C. Jencks & M. Phillips, supra (1998). Yet, as the trial court found, the children
    in Arkansas who need the best teachers, instead, end up with teachers that
    receive the lowest pay. Trial Ct. Decision, Finding 119.

    Variations in local property wealth lead to wide disparities in teacher pay and
    quality among school districts across the state. These variations are significant.
    For example, the Arkansas Department of Education reports that the average
    annual salary for teachers in the Fayetteville School District is $42,098, while the
    average teacher salary in rural and low-wealth Lake View School District is
    $25,775--a $16,323 difference. Arkansas Dept. of Education, 1999-2000
    Rankings of Arkansas School Districts (2001). As the trial court pointed out, this
    type of disparity is so large that it "destabilizes" the entire state education
    system. Rural counties with lower supplements lose to the neighboring school
    systems or states that can pay more. Trial Ct. Decision, Findings 113-123.

    Low pay and inadequate funding lead to another critical problem--teachers
    teaching without certification or out of their field. As an example of this
    problem, the trial court cited the situation in low-wealth Lake View School
    District where an uncertified substitute teacher teaches all of the high school




                                            16
    mathematics courses. To supplement his annual salary of $10,000, he also drives
    a school bus. Circumstances like these have a direct impact on student learning.
    Trial Ct. Decision, Finding 118. One study of the impact of teacher certification
    found that students taught by teachers certified in mathematics achieved at far
    higher levels than students taught by non-certified math teachers. See P. Hawk,
    C. Coble & Swanson, Certification: It Does Matter, 36 Journal of Teacher
    Education, pp. 13-15 (May-June 1985). Children wanting to learn even basic
    math at schools like Lake View are being denied an equal opportunity to do so
    because they lack a qualified math teacher.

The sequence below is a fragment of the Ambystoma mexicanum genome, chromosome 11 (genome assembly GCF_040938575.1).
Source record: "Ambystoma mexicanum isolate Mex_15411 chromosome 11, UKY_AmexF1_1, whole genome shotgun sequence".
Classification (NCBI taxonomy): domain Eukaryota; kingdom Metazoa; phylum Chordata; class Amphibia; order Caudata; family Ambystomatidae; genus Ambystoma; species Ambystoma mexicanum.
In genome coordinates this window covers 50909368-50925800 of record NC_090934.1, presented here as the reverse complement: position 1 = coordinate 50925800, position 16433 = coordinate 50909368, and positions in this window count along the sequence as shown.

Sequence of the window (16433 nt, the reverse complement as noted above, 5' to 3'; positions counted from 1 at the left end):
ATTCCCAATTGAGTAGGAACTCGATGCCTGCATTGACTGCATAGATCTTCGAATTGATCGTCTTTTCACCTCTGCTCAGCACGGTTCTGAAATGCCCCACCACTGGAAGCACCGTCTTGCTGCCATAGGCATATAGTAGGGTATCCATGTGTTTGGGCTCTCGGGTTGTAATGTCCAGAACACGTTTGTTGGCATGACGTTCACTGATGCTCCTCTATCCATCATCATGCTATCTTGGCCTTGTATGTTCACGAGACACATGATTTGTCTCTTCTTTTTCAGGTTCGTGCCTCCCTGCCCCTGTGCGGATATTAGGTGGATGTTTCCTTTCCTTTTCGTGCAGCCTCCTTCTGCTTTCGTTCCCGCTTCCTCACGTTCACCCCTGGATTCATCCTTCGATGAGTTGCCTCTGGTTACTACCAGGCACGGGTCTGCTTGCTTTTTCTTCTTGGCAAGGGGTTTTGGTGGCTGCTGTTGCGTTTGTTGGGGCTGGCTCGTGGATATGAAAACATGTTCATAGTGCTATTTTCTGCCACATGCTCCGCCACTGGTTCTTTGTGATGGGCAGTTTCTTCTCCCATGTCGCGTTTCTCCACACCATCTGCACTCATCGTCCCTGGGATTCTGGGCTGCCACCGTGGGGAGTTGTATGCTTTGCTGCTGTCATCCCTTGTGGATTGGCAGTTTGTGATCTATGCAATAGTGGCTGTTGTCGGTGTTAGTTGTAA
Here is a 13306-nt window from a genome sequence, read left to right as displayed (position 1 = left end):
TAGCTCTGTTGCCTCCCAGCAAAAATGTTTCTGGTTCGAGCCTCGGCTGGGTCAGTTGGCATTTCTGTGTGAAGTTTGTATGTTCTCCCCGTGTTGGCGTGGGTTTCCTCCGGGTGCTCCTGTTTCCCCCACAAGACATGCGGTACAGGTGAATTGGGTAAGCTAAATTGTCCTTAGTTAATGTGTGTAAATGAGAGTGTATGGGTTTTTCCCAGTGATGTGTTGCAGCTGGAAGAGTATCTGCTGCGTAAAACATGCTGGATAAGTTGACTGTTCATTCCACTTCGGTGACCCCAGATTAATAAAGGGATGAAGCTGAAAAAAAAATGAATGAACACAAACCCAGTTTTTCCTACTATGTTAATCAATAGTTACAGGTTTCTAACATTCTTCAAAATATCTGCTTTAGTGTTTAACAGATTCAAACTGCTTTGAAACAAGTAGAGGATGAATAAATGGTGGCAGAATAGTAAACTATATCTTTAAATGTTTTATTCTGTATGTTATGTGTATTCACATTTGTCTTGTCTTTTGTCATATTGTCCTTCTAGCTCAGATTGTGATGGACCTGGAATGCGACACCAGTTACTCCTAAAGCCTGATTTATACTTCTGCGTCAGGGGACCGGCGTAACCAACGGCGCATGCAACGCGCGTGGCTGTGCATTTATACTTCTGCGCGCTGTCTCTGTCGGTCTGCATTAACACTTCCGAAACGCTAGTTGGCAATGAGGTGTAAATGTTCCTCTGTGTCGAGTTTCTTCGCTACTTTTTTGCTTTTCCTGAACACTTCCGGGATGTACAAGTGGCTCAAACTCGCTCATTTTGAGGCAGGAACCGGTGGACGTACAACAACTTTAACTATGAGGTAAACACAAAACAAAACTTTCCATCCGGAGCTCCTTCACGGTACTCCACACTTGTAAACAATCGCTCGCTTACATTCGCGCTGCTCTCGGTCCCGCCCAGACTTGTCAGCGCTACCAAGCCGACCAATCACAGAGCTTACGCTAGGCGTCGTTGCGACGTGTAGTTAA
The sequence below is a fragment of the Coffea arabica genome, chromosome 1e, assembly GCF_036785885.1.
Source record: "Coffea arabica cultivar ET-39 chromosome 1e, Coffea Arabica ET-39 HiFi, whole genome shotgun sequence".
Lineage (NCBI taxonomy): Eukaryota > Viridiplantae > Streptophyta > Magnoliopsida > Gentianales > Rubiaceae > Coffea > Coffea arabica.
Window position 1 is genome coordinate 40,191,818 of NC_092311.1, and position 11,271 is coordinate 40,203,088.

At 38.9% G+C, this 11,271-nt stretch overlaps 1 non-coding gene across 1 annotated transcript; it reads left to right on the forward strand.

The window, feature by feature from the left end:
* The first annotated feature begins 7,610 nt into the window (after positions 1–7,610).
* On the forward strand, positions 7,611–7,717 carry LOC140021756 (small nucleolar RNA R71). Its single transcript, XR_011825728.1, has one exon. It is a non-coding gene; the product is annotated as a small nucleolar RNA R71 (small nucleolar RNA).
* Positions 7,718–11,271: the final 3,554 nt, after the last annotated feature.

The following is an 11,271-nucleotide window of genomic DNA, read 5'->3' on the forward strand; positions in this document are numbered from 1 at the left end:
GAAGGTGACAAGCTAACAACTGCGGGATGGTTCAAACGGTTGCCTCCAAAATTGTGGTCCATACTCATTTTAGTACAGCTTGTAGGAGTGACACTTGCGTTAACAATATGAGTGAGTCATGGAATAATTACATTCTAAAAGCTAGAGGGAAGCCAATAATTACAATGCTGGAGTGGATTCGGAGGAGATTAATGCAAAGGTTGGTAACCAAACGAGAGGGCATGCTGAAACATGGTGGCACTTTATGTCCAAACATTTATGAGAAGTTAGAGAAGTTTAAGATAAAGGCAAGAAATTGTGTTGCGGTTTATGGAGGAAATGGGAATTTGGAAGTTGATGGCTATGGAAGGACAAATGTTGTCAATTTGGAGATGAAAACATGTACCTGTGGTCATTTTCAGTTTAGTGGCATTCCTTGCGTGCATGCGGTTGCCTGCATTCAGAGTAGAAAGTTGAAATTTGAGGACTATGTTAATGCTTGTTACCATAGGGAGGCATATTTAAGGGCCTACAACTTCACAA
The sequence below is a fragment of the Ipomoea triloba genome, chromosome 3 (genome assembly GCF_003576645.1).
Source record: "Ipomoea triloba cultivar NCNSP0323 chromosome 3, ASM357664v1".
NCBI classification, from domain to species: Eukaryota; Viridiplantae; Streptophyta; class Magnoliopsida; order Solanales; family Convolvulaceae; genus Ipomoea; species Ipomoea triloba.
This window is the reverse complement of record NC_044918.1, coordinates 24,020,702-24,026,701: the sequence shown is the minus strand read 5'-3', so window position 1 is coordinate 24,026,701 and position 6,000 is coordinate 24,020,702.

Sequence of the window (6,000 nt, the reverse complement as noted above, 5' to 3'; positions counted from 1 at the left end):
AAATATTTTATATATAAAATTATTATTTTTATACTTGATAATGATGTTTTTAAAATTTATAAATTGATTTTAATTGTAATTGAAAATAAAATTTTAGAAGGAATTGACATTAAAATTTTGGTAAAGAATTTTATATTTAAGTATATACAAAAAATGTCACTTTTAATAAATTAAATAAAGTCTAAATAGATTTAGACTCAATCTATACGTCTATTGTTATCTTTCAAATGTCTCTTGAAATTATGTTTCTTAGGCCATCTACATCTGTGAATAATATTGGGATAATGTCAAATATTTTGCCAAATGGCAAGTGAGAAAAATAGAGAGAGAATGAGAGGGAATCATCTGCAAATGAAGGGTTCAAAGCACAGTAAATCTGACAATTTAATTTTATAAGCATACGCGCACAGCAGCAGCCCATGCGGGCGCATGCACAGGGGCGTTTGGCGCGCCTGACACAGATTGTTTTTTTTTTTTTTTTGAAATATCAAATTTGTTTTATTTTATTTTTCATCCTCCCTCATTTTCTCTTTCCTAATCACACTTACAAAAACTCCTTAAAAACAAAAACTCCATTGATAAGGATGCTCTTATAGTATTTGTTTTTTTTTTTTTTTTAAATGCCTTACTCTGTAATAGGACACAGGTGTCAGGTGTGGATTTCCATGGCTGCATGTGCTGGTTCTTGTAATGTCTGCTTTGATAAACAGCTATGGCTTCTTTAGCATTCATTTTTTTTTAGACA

high-
5. Rural schools face unique challenges in recruiting and retaining high-quality teachers.

    Conditions facing rural teachers differ from those in urban areas. A leading cause
    of rural teacher attrition is the social, cultural, and professional isolation they face
    in rural communities. Isolation means that many rural teachers have a difficult
    time maintaining professional relationships with other teachers. Moreover,
    younger teachers who have been recruited to teach in a rural school often feel
    cut off from distant family, friends and social activities. Faced with these factors
    and lower pay, teachers frequently leave rural schools or do not choose to come
    at all. Rather than viewing this as an intractable problem, some states have
    squarely faced recruiting and retaining teachers in their rural communities by
    offering differential pay scales, placement services, scholarships, loan forgiveness
    programs, and subsidies for housing. Regrettably, Arkansas has done very little
    in this regard. See Clearinghouse on Rural Education and Small Schools, T.
    Collins, Attracting and Retaining Teachers in Rural Areas, EDO-RC-99-7
    (1999).

                                          well-
6. Courts have found highly qualified and well-paid teachers to be a necessary component of
                     opportunity.
   equal educational opportunity.

    The trial court's findings and conclusions are supported by the decisions in
    several other Courts. In Tennessee Small School Systems v. McWherter, 851
    S.W.2d 139 (Tenn. 1993), the court concluded that “[t]eachers, obviously, are
    the most important component of any education plan or system, and
    compensation is, at least, a significant factor determining a teacher's place of